Accuracy in Media


The Washington Post laid out its blueprint for how it plans to attack President Trump in the 2020 elections, serving up a lengthy speculative psychoanalysis of his CPAC speech, editorializing and calling him a “fabulist,” a “bully,” and a “polarizing cultural figure,” and accusing him of “fearmongering.”

“In one speech, President Trump showcased 10 distinct personas,” The Post wrote in a promotional email about the article and accompanying videos. “From fighter to victim, we cataloged them all.”

Even though the Post’s piece included four journalists from the newsroom (as opposed to the editorial page), the article was full of subjective opinion rather than mere reporting.

“Trump took the CPAC stage after a stretch of global failures: the collapse of nuclear talks with North Korea; record high trade deficits and signs of a slowing economy; a surge in illegal immigration; and an unbuilt border wall that is unfunded after a lost standoff with Democrats in Congress,” the Post editorialized. “The spectacle showcased Trump in his purest form, an unconventional politician who drives opponents to madness and acolytes to glee. The businessman-turned-reality-TV-star-turned-politician inhabited multiple personas in the space of a single speech — often intertwined and at a dizzying clip — from entertainer to fighter, from fabulist to bully.”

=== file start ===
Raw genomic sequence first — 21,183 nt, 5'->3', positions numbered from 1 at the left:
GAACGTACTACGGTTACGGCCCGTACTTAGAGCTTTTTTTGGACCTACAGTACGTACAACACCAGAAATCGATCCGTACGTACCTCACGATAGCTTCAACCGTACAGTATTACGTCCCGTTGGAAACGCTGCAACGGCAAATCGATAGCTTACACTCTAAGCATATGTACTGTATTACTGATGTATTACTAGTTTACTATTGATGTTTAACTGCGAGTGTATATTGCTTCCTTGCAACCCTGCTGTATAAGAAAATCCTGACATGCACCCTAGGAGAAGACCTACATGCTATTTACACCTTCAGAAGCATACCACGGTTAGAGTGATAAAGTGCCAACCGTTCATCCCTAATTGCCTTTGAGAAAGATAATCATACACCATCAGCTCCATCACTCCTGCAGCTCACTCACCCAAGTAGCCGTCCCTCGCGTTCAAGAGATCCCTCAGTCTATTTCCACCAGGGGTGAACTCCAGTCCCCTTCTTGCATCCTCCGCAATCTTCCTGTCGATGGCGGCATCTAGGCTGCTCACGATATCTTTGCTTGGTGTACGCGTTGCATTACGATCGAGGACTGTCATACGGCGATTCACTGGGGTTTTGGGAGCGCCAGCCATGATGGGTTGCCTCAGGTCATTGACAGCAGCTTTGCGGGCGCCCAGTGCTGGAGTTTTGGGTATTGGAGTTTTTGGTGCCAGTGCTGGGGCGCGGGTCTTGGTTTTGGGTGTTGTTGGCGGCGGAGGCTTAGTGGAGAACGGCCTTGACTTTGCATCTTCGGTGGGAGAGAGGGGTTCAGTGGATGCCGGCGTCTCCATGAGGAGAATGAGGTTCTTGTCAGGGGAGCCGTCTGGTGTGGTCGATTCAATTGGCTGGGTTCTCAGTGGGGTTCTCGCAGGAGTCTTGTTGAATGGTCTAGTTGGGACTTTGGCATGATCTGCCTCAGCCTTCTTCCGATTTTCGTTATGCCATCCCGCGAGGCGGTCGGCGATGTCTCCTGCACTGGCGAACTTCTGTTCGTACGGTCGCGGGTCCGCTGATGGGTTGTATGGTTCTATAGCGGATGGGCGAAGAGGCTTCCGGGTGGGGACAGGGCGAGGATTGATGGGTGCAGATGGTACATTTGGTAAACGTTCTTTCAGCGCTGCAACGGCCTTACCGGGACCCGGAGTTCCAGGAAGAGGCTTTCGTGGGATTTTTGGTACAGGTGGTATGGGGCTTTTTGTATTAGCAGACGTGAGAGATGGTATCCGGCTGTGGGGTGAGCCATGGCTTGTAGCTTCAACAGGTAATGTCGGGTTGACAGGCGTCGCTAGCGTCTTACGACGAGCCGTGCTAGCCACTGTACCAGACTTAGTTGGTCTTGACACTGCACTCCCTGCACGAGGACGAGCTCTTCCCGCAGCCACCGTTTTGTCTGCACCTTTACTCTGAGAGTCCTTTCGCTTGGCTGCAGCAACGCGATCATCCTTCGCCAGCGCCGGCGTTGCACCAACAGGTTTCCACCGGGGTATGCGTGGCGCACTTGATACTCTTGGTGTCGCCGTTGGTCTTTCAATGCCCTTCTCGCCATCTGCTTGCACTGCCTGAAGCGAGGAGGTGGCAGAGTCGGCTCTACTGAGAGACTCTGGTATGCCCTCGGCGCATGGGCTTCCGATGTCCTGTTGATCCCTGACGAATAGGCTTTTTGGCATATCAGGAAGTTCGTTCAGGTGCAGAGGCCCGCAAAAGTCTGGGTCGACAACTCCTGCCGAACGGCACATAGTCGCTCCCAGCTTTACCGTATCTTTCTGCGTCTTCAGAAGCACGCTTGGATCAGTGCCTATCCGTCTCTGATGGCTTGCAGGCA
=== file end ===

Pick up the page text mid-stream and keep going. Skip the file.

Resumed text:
“He exaggerated and ballyhooed his record,” the Post further editorialized. “He riddled his remarks with contradictions, shoddy statistics and falsehoods. And he embroidered it all with a fake Southern accent, curse words and bouts of extravagant pantomime …Then, there was the fearmongering. The president who has made illegal immigration a centerpiece of his agenda painted a dangerous and harrowing portrait of life at the U.S.-Mexico border, claiming, for instance, that asylum-seeking mothers give their daughters ‘massive amounts of birth control pills’ because they know their daughters will get raped in transit.”




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